The Sirens of Titan is the fourth book in Rachel’s Suggested Vonnegut Reading Order.
Player Piano is Kurt Vonnegut’s first novel, but I’d argue that The Sirens of Titan, released in 1959, is the first novel by Vonnegut as we know him. We have war. We have Tralfamadorians. We have a funky new religion. We even have plot points from Vonnegut’s short stories and plays that crop up at random points. Oh, it’s just a rehash of his other work, you’re probably thinking, emitting a condescending snort and sipping on your cup of black coffee. But that’s exactly what Sirens is not. It’s too early in Vonnegut’s career for that. You can’t rehash something that’s yet to be hashed.
Now, on to Sirens‘s main hash:
Malachi Constant, the richest man in America, has always had everything, and now he has the chance to have even more: another super-rich fellow, Winston Niles Rumfoord, invites him to travel to and live on Mars, making him one of the first humans to do so. Constant respectfully denies, but that’s because he still thinks the deal is negotiable. Truth is, Rumfoord knows the future, and he knows Constant will end up on Mars, mated to none other than Beatrice Rumfoord, his own wife.
Does this all come to pass? Don’t ask Malachi Constant. In fact, after he gets to Mars, don’t even ask him who he is. His memory seems to have been wiped clean.
I wish I could tell you more, but that would result in dreadful spoilers that would surely anger you so much that you’d never trust any of my review blogs again. (You may already mistrust them if you’ve read my Player Piano blog.) And if there’s one Vonnegut book you really don’t want to have spoiled, it’s Sirens. This is, at heart, a classic sci-fi adventure story, a space opera Vonnegut wrote on his publisher’s request. In fact, you could almost call it fun – at least, as fun as Vonnegut gets.
But Sirens isn’t always an adventure book, nor is it always fun. It’s also a book about daddy issues, a book about war and its aftermath, a book about how the government is screwing you, a book about religious fervor, a buddy novel, a family saga. Be prepared to laugh in public places. Be prepared to cry in public places. Of course, you could read it in private places only, but this is the kind of book you’ll have to bring with you on the bus and to the doctor and in a restaurant because you can’t bear to be away from it for that long. It’s just that good.
It also pulls off being that good in a relatively small space. The edition I read is only 326 pages, which is long for a Vonnegut book.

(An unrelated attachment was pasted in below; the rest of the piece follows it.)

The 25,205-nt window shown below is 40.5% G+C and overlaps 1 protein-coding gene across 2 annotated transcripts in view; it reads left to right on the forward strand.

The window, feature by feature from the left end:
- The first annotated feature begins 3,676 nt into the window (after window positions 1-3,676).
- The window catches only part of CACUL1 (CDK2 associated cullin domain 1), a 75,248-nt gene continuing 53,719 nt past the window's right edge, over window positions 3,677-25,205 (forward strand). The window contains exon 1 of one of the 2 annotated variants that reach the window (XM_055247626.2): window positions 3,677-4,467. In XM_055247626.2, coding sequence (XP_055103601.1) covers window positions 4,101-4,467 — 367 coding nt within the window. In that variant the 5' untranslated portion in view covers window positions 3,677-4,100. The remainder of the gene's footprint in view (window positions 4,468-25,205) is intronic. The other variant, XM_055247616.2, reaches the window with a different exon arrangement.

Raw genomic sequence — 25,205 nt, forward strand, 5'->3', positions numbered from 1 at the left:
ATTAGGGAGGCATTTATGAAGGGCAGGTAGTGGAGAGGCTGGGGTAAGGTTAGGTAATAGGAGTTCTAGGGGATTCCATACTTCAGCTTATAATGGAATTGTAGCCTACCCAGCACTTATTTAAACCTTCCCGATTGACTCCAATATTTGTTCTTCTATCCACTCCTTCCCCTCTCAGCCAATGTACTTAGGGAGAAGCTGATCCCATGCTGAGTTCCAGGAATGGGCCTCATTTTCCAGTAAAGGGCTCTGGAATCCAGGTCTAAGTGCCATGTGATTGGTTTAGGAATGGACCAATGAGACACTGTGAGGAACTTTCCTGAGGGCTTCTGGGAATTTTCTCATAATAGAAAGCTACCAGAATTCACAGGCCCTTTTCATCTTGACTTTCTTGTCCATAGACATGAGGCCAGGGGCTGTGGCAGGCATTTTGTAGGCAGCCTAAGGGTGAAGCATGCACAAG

Want to hear how funny this book can be? Listen.
The only things to read on board were two comic books left behind by the ship fitters. They were Tweety and Sylvester, which was about a canary that drove a cat crazy, and The Miserable Ones, which was about a man who stole some gold candlesticks from a priest who had been nice to him.
‘What he take those candlesticks for, Unk?’ said Boaz.
‘Damn if I know,’ said Unk. ‘Damn if I care.’
Want to hear how unfairly touching this book can be? Listen.
‘I ain’t never been nothing good to people, and people never been nothing good to me. So what I want to be free in crowds of people for? . . . I found me a place where I can do good without doing any harm, and I can see I’m doing good, and them I’m doing good for know I’m doing it, and they love me, Unk, as best they can. I found me a home.’
This book is also incredibly suspenseful, even thought Vonnegut didn’t buy into unpredictability in fiction writing. In his 8 Rules for Writing Fiction, Vonnegut says, “To hell with suspense. Readers should have such complete understanding of what is going on, where and why, that they could finish the story themselves, should cockroaches eat the last few pages.”
Feed the cockroaches Fifty Shades of Grey and read this book all the way to the end. The roaches won’t know the difference, and you’ll like Vonnegut’s ending more than you would like your own. Probably.
(If you still care about which short story plots crop up in this book, this set of parentheses is for you. I appreciate you. There’s a small girl in the first chapter named Wanda June, which hints at Vonnegut’s play Happy Birthday, Wanda June. Later in the book, one character uses the alias of George M. Helmholtz, a retired band director. A man with that name and occupation stars in “The Kid Nobody Could Handle,” a short story in Welcome to the Monkey House.)
(Thanks for reading. I still appreciate you.)
Emma’s Overall Reaction: I don’t know much about space opera shenanigans, but I didn’t need to in order to know how good this is. A perfect Vonnegut read for people who already like science fiction or who are into adventure stories with a heart and a conscience.
To buy a copy of The Sirens of Titan, click here.